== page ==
Thomas did not know what to say. He was glad Bill spoke up.
"I guess I should go next. My story is different. I was brought up in the church, a quite conservative church. There was a lot of talk about the danger of eternal damnation and how we are saved by the blood of Jesus. We were even encouraged to give a lot of money to save the souls of the heathen. It wasnít at all what Alice calls Ďflat.í People were excited and intense and deeply committed.
"Since it was the only world I knew, I believed everything I was told. But one day I met one of those Ďheathen.í My neighbors had traveled in India, and a Hindu family who had befriended them there came to spend a week with them. When my neighbors saw me looking on curiously, they invited me to come over to meet the visitors. I was twelve at the time, and I was fascinated by the difference in dress, manners, and accent. I spent as much time with them as I could. I had never met such gracious, cultivated, and genuinely devout people.
"I could not fit that experience with what I heard in church, and Iím afraid I became a rebel. My parents forced me to go to Sunday school, church, and youth group. But all I did was cut up and ask embarrassing questions. The church was relatively tolerant of adolescent rebellion, but mine went too far. No one admitted it, but they were all glad when my parents gave up and let me stop going.
"Meanwhile I had begun to read about India and especially about Indian religion. It sounded so much more profound and true than what I had heard in church. It was also much more tolerant. They could accept Jesus as an avatar or a Boddhisattva, a manifestation of the divine, and they did not deny that people could find salvation through faith in him. That seemed so much better than the churchís teaching that God sends everyone to hell who doesnít believe as it teaches.
"There were other things I liked, too. They were concerned for other animals, not only human beings. Iíve always been horrified by the way we raise and butcher animals. But in Christian circles people made fun of me for being so sentimental. God gave us animals to kill and eat, I was told. They have no souls. In the literature of India I found a deep compassion for all sentient beings. I became a vegetarian and stood my ground against Christian ridicule. Finally, I announced that I was a Buddhist, not because the differences between Hinduism and Buddhism mattered to me. I didnít understand them. But the stories of the life and teachings of the Buddha moved me deeply. He was so selfless, so serene, so profound, and he generated such peace among those with whom he spoke.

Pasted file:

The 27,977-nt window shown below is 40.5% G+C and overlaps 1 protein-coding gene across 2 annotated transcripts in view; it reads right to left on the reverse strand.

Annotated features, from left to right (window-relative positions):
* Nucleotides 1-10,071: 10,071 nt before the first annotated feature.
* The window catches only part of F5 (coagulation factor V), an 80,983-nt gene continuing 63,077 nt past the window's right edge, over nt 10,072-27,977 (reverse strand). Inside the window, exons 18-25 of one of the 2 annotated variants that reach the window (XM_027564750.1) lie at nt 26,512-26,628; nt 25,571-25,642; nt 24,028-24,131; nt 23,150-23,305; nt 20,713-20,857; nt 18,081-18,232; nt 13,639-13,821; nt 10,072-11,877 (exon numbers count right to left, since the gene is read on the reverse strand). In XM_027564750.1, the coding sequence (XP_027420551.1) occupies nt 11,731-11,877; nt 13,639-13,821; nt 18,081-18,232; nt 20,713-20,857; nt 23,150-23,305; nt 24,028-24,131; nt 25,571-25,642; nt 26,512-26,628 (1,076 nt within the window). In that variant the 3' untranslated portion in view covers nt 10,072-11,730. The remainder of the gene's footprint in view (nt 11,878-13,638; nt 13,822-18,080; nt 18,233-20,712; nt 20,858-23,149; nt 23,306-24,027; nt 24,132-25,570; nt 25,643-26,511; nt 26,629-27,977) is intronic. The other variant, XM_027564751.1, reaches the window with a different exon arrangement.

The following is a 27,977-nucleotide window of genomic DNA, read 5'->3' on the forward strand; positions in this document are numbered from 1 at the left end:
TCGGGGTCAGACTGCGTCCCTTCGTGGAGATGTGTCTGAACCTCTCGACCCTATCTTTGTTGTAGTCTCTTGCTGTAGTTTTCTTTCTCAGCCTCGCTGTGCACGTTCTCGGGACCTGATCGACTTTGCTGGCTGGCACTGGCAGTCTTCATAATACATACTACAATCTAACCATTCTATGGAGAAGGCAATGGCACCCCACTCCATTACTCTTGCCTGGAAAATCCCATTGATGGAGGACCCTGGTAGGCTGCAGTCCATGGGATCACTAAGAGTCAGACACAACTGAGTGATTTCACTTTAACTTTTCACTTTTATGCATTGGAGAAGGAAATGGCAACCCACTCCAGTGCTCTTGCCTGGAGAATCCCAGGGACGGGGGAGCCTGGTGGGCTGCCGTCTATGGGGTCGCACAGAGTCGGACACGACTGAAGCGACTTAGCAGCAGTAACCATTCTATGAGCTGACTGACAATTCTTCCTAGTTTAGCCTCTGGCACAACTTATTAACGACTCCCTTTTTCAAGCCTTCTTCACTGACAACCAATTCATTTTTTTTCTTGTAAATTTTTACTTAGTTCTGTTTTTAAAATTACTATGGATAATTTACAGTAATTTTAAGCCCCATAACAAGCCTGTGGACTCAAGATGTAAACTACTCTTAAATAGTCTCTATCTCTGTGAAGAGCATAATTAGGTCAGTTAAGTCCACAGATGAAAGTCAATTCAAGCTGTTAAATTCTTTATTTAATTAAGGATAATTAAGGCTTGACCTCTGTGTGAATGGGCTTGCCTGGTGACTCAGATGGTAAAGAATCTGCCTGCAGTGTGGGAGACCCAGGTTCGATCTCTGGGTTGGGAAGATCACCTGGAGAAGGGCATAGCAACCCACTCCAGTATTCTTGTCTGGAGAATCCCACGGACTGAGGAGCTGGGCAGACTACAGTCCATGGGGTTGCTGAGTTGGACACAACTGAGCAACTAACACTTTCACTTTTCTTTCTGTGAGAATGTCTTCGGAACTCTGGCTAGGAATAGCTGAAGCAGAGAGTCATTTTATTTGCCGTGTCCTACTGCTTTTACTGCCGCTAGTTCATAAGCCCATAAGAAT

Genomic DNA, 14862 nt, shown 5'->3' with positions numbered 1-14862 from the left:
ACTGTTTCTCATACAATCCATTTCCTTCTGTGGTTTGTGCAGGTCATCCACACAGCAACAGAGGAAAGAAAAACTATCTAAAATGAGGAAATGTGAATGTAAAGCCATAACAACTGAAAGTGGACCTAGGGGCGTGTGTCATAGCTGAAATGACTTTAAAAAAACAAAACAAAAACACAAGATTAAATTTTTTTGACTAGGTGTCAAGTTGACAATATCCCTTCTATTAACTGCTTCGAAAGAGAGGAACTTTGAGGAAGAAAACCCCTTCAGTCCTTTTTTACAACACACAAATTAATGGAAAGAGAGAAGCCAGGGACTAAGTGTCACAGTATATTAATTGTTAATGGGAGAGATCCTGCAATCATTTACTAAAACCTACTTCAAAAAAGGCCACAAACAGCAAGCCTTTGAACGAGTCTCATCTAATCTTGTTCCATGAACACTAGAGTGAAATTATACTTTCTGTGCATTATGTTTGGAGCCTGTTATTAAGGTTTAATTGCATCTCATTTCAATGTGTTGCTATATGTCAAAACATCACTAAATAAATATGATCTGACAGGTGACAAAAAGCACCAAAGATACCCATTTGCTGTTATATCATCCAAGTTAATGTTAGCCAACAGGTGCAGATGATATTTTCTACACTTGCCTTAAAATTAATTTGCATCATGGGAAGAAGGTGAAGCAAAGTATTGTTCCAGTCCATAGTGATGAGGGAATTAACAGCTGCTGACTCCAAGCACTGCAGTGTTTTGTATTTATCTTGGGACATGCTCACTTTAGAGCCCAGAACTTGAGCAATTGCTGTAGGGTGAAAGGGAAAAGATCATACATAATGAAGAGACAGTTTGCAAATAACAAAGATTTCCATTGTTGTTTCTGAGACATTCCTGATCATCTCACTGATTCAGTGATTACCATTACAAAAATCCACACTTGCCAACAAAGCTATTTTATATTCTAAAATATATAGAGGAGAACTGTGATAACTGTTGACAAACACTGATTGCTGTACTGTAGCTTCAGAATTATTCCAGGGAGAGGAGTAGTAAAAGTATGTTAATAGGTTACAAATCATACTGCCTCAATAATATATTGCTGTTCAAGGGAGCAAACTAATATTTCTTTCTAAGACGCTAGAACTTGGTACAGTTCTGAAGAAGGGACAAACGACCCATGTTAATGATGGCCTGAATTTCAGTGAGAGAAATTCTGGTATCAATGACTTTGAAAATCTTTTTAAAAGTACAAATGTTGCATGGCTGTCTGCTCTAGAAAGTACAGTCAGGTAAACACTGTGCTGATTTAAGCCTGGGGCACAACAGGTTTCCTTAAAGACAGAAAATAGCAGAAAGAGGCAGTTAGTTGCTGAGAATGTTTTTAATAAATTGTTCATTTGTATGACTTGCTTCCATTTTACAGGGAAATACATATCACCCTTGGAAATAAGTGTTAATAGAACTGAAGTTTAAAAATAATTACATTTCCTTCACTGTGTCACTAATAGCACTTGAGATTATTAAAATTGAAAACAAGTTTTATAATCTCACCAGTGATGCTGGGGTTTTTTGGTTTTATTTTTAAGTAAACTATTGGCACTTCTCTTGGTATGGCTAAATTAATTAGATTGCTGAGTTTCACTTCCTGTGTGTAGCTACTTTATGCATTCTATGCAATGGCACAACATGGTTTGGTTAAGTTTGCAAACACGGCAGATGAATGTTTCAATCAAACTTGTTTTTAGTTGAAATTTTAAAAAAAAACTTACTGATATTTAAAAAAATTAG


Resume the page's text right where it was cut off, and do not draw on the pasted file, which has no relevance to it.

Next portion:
"That really shocked my parents and their friends. They preferred that I be a rebel and renegade. I think they would have been happier if I had become a drug addict than a well-behaved, conscientious Buddhist. Iím afraid their reaction didnít do much to improve my image of Christianity.
"But let me hasten to say I donít feel so negative any longer. If all Christians were like Chaplain Levovsky, I would see Christianity as a wonderful religion. What a great woman! She even meditates with us sometimes. But itís your time to tell us about yourself. How did you come to your Christian faith, and what do you believe as a Christian? Do you think God is going to throw us all into everlasting torment because we are Buddhists?"
Thomas suddenly felt embarrassed that he had thought he might be able to bring some of these Buddhists to Christ. What could he say? Warn them that indeed they must turn to Christ to escape hellfire? No, that would only confirm their worst suspicions of Christianity. Anyway, faced with the spiritual journeys of Alice and Bill, he certainly could not condemn them. Would God be less understanding than he? "No, of course not," he murmured. He grew very uncomfortable. He really didnít feel like telling his story. What was there to tell? He had accepted what he was told as a child, deeply internalized it, and sincerely tried to live by it. He had never really searched, not until now. What kind of a testimony to Christ would it be to tell them that? The room was feeling very warm. "Thanks very much for sharing with me," he muttered. "Iíve got to go."
Outside and alone he could not remember ever being so miserable. He had been invited to give his Christian witness, and he had run away instead. But worse, he had decided he had no witness to give! He did not even know whether he was a believer. "Maybe all this stuff about Jesus is just hocum," he thought wretchedly. "Maybe even Chaplain Levovsky puts too much stock in it." For the first time in his twenty-four years Thomas was doubting, really doubting. "There may not be any literal hell as a separate place," he thought, "But thereís hell all right. And Iím in it."
He felt dizzy. He had always known his faith was important to him, but only in this moment of doubt did he truly realize how important. Who was he apart from his faith? He couldnít even think about that. His whole identity was bound up with believing.
Of course, there were more "practical" questions, too? Could his marriage survive if Mary learned the depth of his doubt? He would certainly have to choose another profession, and nothing else had ever interested him. All those years of preparation wasted! And what would his parents think of him?
But important as those questions were they stayed at the edges of his consciousness. It was his own existence, his soul, that was at stake. He was falling into an abyss.
In the depths of such doubt Thomas could hardly think at all. Yet he did remember that the young Buddhists had talked appreciatively about Prof. David Wilson. And he remembered also that Prof. Wilson was a loyal churchman. At least Wilson might understand what was troubling him. He must talk to someone!